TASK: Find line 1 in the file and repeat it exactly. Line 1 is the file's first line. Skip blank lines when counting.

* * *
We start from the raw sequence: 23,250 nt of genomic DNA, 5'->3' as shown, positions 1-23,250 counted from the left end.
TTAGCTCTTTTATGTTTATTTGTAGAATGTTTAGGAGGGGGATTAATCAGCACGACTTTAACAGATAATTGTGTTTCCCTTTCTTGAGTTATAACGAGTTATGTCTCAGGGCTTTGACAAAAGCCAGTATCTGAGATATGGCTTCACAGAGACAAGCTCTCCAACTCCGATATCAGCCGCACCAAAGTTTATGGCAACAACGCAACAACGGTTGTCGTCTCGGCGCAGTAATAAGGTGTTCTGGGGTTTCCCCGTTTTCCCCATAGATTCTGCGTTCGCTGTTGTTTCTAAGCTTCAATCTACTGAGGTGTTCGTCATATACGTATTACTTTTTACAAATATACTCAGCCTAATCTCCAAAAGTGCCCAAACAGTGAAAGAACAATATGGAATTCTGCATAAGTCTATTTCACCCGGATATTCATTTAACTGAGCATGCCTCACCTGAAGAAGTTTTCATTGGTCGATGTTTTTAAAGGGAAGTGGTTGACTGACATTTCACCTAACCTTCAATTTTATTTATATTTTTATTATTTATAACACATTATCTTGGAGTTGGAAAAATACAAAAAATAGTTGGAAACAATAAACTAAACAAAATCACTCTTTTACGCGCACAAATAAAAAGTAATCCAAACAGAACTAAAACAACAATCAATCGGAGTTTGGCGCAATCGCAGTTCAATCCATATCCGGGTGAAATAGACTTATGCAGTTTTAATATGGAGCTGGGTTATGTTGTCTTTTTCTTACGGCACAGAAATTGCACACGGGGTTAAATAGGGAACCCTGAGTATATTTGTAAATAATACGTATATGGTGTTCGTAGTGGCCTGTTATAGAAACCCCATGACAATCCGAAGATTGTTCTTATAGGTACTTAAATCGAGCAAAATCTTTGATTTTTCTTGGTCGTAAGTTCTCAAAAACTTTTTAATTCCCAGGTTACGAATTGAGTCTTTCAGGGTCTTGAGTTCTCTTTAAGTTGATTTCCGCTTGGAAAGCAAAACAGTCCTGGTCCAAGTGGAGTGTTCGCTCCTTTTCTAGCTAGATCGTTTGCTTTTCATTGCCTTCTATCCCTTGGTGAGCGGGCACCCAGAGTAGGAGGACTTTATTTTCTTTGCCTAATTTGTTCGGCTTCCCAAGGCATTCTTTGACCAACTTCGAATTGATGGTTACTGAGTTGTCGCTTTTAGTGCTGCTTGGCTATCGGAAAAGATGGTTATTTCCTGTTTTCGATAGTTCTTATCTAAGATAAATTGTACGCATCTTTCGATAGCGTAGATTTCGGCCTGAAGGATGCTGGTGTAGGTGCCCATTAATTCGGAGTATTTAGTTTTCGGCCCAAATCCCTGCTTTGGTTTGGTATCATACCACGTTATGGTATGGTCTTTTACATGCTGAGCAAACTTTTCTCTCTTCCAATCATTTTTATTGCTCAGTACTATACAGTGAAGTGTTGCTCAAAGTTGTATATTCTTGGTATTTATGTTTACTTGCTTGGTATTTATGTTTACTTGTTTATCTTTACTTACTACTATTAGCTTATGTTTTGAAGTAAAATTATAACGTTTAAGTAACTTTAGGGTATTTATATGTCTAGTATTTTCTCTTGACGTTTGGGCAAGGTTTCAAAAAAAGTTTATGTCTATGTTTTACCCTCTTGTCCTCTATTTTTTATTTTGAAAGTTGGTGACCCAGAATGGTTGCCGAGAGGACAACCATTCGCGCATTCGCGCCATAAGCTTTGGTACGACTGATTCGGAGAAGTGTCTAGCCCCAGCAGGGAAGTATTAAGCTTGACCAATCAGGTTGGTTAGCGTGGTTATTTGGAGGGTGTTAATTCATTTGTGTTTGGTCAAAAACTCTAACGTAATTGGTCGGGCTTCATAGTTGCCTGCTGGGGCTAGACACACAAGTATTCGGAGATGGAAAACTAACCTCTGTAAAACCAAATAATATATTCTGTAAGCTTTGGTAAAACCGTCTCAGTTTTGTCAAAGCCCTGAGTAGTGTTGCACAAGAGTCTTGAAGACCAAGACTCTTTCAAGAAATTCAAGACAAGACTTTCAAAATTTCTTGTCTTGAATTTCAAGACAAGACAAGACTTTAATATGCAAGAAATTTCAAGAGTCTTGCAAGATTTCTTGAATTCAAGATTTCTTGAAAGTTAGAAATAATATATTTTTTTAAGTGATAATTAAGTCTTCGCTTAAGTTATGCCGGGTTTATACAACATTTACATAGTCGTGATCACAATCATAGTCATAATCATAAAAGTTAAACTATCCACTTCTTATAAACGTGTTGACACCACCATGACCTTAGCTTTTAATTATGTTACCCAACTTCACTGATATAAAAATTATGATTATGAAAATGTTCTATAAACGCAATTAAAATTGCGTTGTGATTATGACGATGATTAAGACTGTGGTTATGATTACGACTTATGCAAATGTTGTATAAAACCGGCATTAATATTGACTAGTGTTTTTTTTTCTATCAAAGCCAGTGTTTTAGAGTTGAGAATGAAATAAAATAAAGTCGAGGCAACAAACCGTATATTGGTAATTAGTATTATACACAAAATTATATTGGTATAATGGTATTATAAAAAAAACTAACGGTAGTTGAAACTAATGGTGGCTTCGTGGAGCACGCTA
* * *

We start from the raw sequence: 23,250 nt of genomic DNA, 5'->3' as shown, positions 1-23,250 counted from the left end.